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Wednesday, May 22, 2019
VIENNA, Nov 5 2014 (IPS) - With annual economic growth rates of over 10 percent and attractive investment conditions due to low infrastructural and labour costs, Ethiopia is eagerly trying to rise from the status of low-income to middle-income country in the next 10 years.
Ethiopia, with some 94 million inhabitants, is the second most populous country in Africa after Nigeria, but it remains a predominantly rural country. Only 17.5 percent of the population lives in urban areas, mainly Addis Ababa.
It is also one of the continent’s fastest growing economies. Between 2015 and 2018 growth is expected to average 7.3 percent, according to a recent study by the United Nations Industrial Development Organisation (UNIDO).
While economic growth since 2006/2007 doubled per capita income to 550 dollars in 2012/13, and the percentage of people living below the national poverty line dropped from 38.9 in 2004 to 29.6 in 2011, government sources admit that eradication of poverty remains a compelling issue.
The official target of rising to a middle-income country is considered to be realistic, but an East Asian diplomat accredited to the African Union in Addis Ababa says there is reason to be sceptical, partly because although the amount of foreign direct investment (FDI) rose from 0.5 percent in 2008 to 2 percent in 2013, investors continue to face trade constraints.
According to UNIDO, these are mainly related to border-logistics. Djibouti, the main import-export seaport used by Ethiopia, is situated 781 km from Addis Ababa, which makes the cost of land transportation a critical factor.
It is against this backdrop that UNIDO has chosen Ethiopia, along with Senegal, as a pilot country for its ambitious inclusive and sustainable industrial development (ISID) programme, which aims to achieve industrialisation in developing countries in order to eradicate poverty and create prosperity.
According to UNIDO Director General Li Yong, “there is not a single country in the world which has reached a high state of economic and social development without having developed an advanced industrialised sector”.
What distinguishes the ISID programme is that “current modes of industrialisation are neither fully inclusive nor properly sustainable”, he added. UNIDO is therefore not merely promoting industrialisation but trying to approach the needs and challenges of the globalised world that demand future-oriented concepts.
Promoting the sustainability that should be inherent to industrialisation, UNIDO says that the ISID programme takes into account environmental factors together with its partner countries and organisations.
It also fosters an industrialisation that is inclusive in sharing the benefits of the generated prosperity for all parties involved, thereby promoting social equality within populations as well as an equal distribution between men and women to ensure that nobody is excluded from the benefits of growth.
To show how these objectives can be met and to promote ISID, UNIDO organised the Second Forum on ISID from Nov. 4 to 5 in Vienna. In an opening statement, U.N. Secretary-General Ban Ki-moon said: “We have a vision of a just world where resources are optimised for the good of people. Inclusive and sustainable industrial development can drive success.”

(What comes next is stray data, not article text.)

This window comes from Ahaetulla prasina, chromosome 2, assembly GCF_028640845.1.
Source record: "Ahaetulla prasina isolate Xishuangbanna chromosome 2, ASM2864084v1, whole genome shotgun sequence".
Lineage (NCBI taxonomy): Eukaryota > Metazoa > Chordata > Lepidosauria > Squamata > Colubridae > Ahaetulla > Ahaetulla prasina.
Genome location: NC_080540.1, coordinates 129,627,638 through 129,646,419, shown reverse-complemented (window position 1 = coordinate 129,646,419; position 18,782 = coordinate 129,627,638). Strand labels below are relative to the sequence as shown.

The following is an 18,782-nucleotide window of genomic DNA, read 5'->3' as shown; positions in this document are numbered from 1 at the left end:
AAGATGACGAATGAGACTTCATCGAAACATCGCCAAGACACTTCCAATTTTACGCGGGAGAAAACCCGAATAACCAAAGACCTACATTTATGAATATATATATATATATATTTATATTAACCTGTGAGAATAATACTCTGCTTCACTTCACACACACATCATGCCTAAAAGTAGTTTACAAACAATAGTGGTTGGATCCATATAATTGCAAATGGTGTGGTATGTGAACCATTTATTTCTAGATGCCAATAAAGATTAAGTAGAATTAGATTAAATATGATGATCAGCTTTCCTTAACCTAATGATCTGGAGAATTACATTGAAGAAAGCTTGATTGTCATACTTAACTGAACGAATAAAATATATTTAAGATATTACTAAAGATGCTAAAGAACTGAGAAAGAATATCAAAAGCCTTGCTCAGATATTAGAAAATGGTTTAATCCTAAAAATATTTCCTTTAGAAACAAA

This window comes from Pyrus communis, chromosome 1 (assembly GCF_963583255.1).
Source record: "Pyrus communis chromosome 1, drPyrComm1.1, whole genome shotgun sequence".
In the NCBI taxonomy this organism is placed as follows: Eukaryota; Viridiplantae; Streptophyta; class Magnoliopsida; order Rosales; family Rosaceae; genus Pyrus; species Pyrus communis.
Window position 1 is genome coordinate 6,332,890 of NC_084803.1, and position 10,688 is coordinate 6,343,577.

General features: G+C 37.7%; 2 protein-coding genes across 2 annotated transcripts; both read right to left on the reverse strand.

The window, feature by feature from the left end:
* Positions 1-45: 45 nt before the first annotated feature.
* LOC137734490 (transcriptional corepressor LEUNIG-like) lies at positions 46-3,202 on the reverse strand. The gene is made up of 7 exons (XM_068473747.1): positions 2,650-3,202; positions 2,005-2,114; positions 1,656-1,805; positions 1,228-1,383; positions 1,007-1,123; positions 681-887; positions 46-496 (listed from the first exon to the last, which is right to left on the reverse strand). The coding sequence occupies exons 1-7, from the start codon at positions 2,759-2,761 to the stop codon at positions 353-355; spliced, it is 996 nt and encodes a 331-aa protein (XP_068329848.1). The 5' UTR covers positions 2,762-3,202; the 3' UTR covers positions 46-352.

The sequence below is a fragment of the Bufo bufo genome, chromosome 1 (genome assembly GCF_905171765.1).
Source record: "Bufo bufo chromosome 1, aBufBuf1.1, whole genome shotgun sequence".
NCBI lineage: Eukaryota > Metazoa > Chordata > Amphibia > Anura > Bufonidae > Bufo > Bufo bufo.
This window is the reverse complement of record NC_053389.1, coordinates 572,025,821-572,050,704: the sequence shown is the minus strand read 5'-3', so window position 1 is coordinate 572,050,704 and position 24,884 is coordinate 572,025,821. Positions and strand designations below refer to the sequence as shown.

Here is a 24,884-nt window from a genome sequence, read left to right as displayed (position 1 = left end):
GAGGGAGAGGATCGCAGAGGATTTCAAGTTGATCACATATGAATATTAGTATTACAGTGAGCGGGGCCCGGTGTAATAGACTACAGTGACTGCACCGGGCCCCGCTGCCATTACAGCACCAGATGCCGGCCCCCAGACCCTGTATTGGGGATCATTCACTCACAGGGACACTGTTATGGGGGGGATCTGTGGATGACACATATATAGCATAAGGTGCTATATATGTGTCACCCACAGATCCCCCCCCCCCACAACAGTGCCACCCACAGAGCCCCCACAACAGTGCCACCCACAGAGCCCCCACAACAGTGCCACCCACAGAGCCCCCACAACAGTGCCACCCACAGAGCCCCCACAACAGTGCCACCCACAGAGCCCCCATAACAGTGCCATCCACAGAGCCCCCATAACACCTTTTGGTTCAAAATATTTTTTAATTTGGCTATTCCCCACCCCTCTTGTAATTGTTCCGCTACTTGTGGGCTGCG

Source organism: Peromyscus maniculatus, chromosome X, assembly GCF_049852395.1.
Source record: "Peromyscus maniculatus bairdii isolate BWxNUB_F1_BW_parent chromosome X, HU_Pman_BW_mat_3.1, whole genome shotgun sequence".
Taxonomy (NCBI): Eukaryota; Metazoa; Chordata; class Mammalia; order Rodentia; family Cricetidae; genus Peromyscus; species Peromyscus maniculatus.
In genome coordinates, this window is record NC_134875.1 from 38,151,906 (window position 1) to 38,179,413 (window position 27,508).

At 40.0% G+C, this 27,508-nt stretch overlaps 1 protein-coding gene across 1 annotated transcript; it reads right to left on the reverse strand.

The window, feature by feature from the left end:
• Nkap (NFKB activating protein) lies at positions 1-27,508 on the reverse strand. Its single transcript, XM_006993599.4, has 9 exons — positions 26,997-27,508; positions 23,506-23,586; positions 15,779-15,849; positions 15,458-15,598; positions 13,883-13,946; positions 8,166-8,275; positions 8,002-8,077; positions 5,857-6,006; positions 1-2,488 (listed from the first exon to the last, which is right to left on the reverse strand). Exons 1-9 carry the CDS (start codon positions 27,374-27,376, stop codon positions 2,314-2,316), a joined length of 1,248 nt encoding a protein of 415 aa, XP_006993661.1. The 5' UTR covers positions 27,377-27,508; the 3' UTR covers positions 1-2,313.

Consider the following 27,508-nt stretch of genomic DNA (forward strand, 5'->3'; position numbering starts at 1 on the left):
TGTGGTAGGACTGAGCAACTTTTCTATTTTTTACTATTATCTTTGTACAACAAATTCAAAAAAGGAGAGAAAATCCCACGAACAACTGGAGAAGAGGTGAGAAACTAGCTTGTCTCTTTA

The Secretary-General, who is a strong advocate of the sustainable development agenda, also said that in order to achieve this objective, “industrial development must abandon old models that pollute. Instead, we need sustainable approaches that help communities preserve their resources.”
Prime Minister Hailemariam Desalegn of Ethiopia and Prime Minister Mahammed Dionne of Senegal – representing the two pilot countries chosen for ISID – commended UNIDO for implementing a partnership programme, and Ethiopia’s State Minister of Industry, Mebrahtu Meles, emphasised that building industrial zones will accelerate industrialisation, as has been done by Asian countries such as China.
Forum participants expressed optimism about Ethiopia achieving economic growth through inclusive and industrial sustainable development provided that leadership and vision focused on the country’s comparative advantages while improving infrastructure.
They said that regional integration could be key for the development of the country, and called for further exploration of UNIDO’s role as a catalyst of transformational change.
In particular additional efforts were required to enhance the productivity in existing light industries such as agro-food processing, textiles and garments, leather and leather products. There was also a need to diversify by launching new industries such as heavy metal and chemicals and building up high-tech industries like packing, biotechnology, electronics, information and communications.
The ambassadors of China, Japan and Italy to Ethiopia – Xie Xiaoyan, Kazuhiro Suzuki and Giuseppe Mistretta respectively – as well as business stakeholders and development banks assured their continued support in helping Ethiopia take the path towards inclusive and sustainable industrial development, mainly through UNIDO.
(Edited by Phil Harris)
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